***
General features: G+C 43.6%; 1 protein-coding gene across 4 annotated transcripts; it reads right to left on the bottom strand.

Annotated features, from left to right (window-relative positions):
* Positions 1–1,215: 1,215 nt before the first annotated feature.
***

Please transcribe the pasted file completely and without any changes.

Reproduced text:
General features: G+C 43.6%; 1 protein-coding gene across 4 annotated transcripts; it reads right to left on the bottom strand.

Annotated features, from left to right (window-relative positions):
* Positions 1–1,215: 1,215 nt before the first annotated feature.